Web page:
As women around the world celebrate and support International Women's Day 2017, we wanted to draw your attention to the article "Women in Finance: Not Adding Up!" published in the recent issue of International Accountant. The article is based on a report by Visible Women (VW), examining gender diversity in the accounting profession. The report found that less than a quarter of the 4,771 executives they profiled were female and highlighted the need for professional accounting bodies to do more to attract and support female members and accountancy firms to do more to promote flexible working practices.

Published forty years after the sex discrimination act became law, a report by Visible Women (VW), examined gender diversity in the accounting profession. The report surveyed the gender diversity of the UK’s top-1000 accounting and finance companies, as well as examining the gender diversity in the talent pipeline.

The report found that of the 1000 accounting firms surveyed, there were 4,771 executive members, directors, company partners and senior accountants. Less than a quarter of the executives they profiled were female and just 1.5% were identified as being women from Black, Asian and Minority Ethnic (BAME) backgrounds. Over half (63.8%) of the accounting firms profiled had no women identified as directors, partners or senior managers. In addition, only 6.5% of the firms had women representing over half of the board members, partners and senior managers, and around 4% of the firms had between 96% and 100% female representation. This evaluation included 43 organisations where the sole proprietor was female, or where women occupied all board and partner positions. Findings also show that nearly all (97.6%) of the accounting firms surveyed had five or fewer female board members and partners.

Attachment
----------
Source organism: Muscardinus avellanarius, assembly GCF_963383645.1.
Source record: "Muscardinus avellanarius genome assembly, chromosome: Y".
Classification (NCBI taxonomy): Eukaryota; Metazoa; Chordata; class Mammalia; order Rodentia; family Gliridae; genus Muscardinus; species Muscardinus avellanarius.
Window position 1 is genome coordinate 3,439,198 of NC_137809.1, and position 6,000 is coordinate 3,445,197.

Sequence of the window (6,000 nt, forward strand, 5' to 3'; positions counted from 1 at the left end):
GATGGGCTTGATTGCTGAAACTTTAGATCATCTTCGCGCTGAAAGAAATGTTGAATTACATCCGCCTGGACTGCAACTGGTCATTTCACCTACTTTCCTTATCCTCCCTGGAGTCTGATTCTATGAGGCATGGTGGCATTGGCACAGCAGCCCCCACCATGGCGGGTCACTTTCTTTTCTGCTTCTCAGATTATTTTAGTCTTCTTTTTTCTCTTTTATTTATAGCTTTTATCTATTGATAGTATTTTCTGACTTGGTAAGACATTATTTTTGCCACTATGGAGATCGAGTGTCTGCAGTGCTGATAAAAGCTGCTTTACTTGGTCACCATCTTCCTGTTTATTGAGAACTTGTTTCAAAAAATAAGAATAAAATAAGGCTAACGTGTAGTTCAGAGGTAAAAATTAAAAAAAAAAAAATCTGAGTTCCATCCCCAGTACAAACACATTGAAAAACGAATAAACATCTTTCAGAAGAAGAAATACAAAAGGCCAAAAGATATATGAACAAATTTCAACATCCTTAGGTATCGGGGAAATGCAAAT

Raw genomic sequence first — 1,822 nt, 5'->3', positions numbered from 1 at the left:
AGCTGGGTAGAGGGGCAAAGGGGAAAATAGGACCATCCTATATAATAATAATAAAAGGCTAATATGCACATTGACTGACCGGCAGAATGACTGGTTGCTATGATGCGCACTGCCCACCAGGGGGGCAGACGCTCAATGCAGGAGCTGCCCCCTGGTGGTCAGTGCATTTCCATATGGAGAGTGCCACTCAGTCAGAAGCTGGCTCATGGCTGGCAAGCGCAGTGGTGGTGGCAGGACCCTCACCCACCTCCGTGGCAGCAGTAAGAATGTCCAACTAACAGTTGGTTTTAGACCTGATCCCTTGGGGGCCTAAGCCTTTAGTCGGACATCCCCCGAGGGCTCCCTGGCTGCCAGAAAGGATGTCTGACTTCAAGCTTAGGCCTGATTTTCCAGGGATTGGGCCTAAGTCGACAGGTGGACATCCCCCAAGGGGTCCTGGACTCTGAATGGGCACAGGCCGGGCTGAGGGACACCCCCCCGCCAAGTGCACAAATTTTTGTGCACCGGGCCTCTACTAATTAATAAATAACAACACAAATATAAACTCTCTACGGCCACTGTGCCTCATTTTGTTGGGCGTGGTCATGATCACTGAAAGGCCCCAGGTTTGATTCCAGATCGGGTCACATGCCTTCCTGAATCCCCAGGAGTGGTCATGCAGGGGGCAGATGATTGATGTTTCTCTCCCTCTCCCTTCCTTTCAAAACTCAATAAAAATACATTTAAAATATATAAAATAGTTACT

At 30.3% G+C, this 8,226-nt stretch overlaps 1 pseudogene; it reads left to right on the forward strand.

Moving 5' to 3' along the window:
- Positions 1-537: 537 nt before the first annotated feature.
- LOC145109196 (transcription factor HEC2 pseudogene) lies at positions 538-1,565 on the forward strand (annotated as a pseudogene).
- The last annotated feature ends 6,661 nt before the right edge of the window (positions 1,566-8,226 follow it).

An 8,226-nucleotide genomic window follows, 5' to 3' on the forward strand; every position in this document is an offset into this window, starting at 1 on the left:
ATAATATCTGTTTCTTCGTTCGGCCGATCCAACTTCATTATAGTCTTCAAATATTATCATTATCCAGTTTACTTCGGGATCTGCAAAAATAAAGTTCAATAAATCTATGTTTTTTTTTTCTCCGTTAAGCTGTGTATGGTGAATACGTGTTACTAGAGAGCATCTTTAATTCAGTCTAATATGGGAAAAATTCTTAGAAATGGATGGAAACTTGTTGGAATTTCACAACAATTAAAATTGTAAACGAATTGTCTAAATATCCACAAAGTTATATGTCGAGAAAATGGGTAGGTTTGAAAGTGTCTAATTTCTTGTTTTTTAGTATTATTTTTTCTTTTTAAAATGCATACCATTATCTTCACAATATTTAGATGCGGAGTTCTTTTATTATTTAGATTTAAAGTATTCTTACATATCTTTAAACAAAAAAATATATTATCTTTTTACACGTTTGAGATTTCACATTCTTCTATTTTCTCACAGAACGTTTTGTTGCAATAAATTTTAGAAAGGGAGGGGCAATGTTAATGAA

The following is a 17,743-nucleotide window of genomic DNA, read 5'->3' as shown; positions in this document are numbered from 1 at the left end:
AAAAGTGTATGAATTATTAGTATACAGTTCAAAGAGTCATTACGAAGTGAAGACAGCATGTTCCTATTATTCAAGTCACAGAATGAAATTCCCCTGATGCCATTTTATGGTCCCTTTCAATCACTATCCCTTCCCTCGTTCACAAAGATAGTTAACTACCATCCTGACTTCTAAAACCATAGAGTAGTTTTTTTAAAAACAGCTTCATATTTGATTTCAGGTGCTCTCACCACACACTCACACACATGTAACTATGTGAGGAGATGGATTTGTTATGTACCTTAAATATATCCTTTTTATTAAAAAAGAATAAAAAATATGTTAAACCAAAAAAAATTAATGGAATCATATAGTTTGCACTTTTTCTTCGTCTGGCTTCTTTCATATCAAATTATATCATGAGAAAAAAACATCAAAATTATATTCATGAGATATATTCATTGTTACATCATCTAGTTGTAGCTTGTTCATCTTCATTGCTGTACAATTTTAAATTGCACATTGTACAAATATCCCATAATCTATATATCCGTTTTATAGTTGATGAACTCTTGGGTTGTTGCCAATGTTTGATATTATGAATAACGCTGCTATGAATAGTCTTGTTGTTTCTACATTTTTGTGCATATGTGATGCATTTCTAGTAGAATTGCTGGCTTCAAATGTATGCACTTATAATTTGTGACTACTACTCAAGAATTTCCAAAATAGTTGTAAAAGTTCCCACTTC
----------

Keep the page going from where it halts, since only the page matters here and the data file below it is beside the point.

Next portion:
Moreover, the gender pay gap for senior women in accounting and finance is one of the highest of any UK industry (£37k per year) and this gap only becomes more apparent as women get older. The evidence suggests that increasing numbers of women are now joining the accountancy profession; however, the proportion of female partners, senior managers and directors is increasing at a much slower rate.

Much has been written about the disparity between men and women’s pay. The Office for National Statistics places the current full-time median gender pay gap at 9.4%; the lowest since records began. However, estimates place the gender pay gap for the accounting profession at around 17%, nearly double that of the current national pay gap. The government has set a target to eliminate the gender pay gap “within a generation”. Among the measures being introduced is a requirement for all companies with 250+ employees to publish information on their gender pay gaps by April 2018.


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